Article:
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« Smartphone Wars 2015: Now Apple. iPhone sold 231.4 million units for roughly 15% market share | Main | Samsung Q4 Number Almost Official at 82.4M (down 2% from Q3). Full year Sammy 322M (up 2%) »

January 27, 2016


Steven epstein

The only threat to apple long term is mobile cloud app business models 3 to 5 to 7 years from now on 5g. Then the smarter network will impact the upgrade path for billions of users to go out to 3 years plus. Rather than 2 yrs. Now apple becomes the new hated company like MS. Business the same. Mood and trolling becomes different.


On today's call, Apple spent a lot of time talking up their service revenue. While it won't provide iPhone-like growth (those types of products don't come around very often), it is a valid point. Apple has 1 billion active devices out there. They can build ancillary revenue around services, accessories (yes, this is why I think the Watch is here to stay), and repeat business.


Good morning,

A very enlightening article - thank you, Tomi.

A small remark: please change "its" to
or to
it is
in the relevant places.

Have a nice day,


I must say I'm positively surprised to see that you Tomi have finally gotten around to understanding the "where else would you want to have your lead if you could select a category" argument that had been flying around for few years.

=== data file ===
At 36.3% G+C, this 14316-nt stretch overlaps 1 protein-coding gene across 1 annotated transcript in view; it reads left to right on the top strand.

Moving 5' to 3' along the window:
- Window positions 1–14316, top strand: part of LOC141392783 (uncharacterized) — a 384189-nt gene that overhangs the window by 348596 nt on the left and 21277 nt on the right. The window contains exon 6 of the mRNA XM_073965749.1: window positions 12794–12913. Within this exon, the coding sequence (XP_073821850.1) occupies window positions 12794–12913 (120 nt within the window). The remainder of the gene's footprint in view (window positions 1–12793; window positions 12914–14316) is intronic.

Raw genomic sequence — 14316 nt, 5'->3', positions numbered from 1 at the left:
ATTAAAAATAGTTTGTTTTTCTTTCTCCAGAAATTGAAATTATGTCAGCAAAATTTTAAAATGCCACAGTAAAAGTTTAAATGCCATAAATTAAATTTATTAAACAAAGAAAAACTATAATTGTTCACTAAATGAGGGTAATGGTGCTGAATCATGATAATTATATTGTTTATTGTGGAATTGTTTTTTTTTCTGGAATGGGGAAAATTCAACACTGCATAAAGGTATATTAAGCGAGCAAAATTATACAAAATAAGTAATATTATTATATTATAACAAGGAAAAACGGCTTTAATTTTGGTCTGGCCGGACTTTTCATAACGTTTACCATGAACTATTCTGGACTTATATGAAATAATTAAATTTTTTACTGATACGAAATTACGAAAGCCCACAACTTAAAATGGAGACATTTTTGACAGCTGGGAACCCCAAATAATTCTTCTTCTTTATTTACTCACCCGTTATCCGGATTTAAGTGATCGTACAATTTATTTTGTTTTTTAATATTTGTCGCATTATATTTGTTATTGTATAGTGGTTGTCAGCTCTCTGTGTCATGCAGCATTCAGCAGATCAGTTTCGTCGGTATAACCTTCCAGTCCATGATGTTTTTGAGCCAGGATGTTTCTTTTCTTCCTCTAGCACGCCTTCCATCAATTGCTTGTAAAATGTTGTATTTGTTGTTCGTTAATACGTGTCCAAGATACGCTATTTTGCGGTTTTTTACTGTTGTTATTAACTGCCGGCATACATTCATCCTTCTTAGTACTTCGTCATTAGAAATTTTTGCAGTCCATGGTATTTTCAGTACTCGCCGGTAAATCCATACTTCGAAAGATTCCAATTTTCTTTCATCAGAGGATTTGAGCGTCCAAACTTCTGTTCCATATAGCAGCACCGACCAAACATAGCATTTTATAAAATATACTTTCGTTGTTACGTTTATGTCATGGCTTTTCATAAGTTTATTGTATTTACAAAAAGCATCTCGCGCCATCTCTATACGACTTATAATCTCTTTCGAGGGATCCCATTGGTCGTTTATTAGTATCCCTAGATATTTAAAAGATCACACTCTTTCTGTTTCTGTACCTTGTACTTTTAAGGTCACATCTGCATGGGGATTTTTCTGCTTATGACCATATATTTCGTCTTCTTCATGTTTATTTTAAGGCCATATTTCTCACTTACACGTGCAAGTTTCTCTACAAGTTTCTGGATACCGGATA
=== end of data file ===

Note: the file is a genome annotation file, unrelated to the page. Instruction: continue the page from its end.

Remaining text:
Love it. A great read. Never had an iPhone, never will. Yes, a good product but price bordering on extortion. Spec for spec iPhone is still a year or two behind most other brands. Alain DeButton ~ his 2004 book ~ Status Anxiety ~ should rewrite / amend it just for iPhone users.


Could those who keep predicting "peak iPhone" for the next quarter tone it down, now?

Anyway, I hope that Tomi will appraise the figures for the complete 2015 review by focusing on the changes, where signals of evolving market conditions are to be found. Glancing at Apple figures there are two interesting ones:

a) Apple total sales are down in America and Japan.

b) iPad and Mac sales are distinctly down, both in units and in revenue (and I suspect the same is taking place for the iPod, given clear historical trends).

On the one hand (b) confirms that everything is moving to mobile phones. PC sales overall are down anyway, as we know; tablets however may be barely growing overall.

On the other hand, (a) and (b) together potentially highlight an emerging difficulty, as iPhones are both in units and revenue considerably more important than iPads and Macs. So what is happening in Japan and the Americas?

Per "wertigon" Ekström

All you do say is true Tomi. However, I'd just like to point back to the mid eighties, when Windows 1.0 was released.

Everybody laughed at it and ridiculed it, the user experience was abysmal especially compared to the Mac. And yet, windows improved for every subsequent release, and by Windows 95 it was a good enough OS to completely roll over and crush any and all competition. And it STILL sucked compared to the Mac!

Similar things have happened to many other platform makers over the years, and thus Apple would be the anomaly. So while the iOS platform will continue to thrive, I do not think it will survive, especially not now that Jobs is gone. I think Apple will end up like Nintendo - once the ruler of the roost, now severely struggling to keep up as the console market is slowly drying up.